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I'm developing a django application and over time, the URLs have grown. I have a lot of them with me now and due to some change I made, one view started to malfunction. When I try to GET http://example.com/foo/edit_profile, it's supposed to execute a view certain view function X but it's executing Y instead. Somewhere the url routing is messing up and I can't figure it out. I used the django.core.urlresolvers.resolve method to try it from the shell and I can confirm that the URL is getting wrongly resolved. However, I don't know how to debug this and pinpoint the problem.

Ideally, I'd like to see something like "tested this pattern", "tested this pattern" etc. till it finally finds the correct one and I can then look around where it resolved. I can't find anything like this.

Isn't this a common problem for larger projects? What do people do?

Update

I know how the system works and how to look through the URLs one by one. That's what I'm trying to do. This question is basically asking for a shortcut.

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  • I've yet to see a set of URLs this complex. My urls.py tend to have a bunch of includes, each of which has its own unique prefix (e.g. ^foo would include URLs in the 'foo' app, so I could go there to find out where the next match is coming from. If you're having this problem, your urls.py is probably too complicated. We might be able to help you figure out what's wrong if you post it... Sep 1, 2010 at 8:48
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    Actually, mine (and all others I've seen) are all "namespaced" (a unique prefix followed by an include). For some reason though, one of my foo/ URLs gets routed to the bar/ application and returns something from there. It'd be nice to have a debugger to just tell me in what order the resolution is attempted so that I can pinpoint the problem. Sep 1, 2010 at 9:07

4 Answers 4

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have you already tried to run

manage.py show_urls

after installing django_extensions?

http://vimeo.com/1720508 - watch from 06:58.

This should give you in what order the url resolution is attempted.

Hope this helps

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I would comment out the patterns in your url.py until you get a 404 error when you try to navigate to foo. If that pattern is an include, I would recurse down that and comment out lines in that url.py. Eventually you will know exactly which pattern is matching.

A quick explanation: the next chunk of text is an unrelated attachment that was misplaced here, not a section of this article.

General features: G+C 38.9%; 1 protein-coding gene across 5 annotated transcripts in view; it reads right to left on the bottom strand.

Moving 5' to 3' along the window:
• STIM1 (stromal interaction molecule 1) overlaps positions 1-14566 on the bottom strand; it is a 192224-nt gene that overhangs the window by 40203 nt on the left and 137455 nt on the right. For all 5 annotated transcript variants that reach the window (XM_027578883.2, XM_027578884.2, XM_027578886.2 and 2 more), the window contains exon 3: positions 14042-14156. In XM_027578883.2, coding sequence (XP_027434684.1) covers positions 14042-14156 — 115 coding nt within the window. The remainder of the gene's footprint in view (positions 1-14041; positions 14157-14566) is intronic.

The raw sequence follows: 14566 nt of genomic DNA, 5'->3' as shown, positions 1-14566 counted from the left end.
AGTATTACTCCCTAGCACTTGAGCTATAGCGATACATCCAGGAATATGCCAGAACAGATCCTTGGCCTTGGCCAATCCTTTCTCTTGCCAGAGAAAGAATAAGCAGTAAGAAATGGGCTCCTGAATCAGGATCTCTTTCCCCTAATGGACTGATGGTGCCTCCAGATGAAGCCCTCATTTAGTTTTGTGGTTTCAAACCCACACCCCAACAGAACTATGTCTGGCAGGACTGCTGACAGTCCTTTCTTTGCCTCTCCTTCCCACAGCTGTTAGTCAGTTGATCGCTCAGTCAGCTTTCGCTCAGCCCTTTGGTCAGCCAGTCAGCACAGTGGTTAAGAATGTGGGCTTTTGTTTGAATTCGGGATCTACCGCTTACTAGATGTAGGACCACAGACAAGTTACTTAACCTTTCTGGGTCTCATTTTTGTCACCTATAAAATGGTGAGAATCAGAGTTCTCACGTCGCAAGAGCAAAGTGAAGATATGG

Then I would take the view function that it is calling and hard code that. If it is using a generic view or something subtle, I'd make it as obvious and direct as possible. At that point, you should know which rule is matching and why and what code it is executing in the view.

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  • Okay, how about this: comment out all your top level url patterns and after you confirm with a 404, re-enable the one pattern you think is being used. If you're wrong, you learn something. If you're right, drill down into that include (assuming it is an include) and comment out all except what you think is being used. With this shortcut, it should take you five to ten minutes to figure out whether the code you want to use is being used.
    – hughdbrown
    Oct 21, 2010 at 4:17
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You can assume, that it goes through the urlpatterns from top to bottom and the first one that matches will be executed.

As you know which view is executed (Y) think about that:

  • if Y is before X: the patterns of Y matches the url (but shouldn't)
  • if X is before Y: the patterns of X doesn't match the url (but should)

Can you provide some more explicit examples of your URLConf? Than I can give you a more explicit answer.

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  • They're typical. Similar to what Dominic said. I know how they work and your two points are fine. It's just that it's tedious going through the thing manually when trying to get a fix which is why I'm looking for a debugger. Sep 1, 2010 at 10:33
  • You can always put in some print lines to the django source, if you really think it helps you. It will just show you that it exactly goes from top to bottom and trying to match every regex untils it matches. MAybe here: code.djangoproject.com/browser/django/trunk/django/core/… Sep 1, 2010 at 11:03
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Look at your urlconfs, find which urlpattern invokes your view Y and see if the regexp is more general than it ought to be. Try to comment out the urlpattern which causes the false match and see if it correctly matches X.

Typically, this is not a problem for me, but it does occur. Always keep more specific patterns before general ones. Use static prefixes to divide your url namespace, to prevent false matches.

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  • This gets prohibitively time consuming with the large number of URLs and regexps I currently have. It's what I'm doing right now but I'd like to have a decent "URL debugger" rather than this whole business of commenting out and commenting in lines from the various url files. Sep 1, 2010 at 7:59

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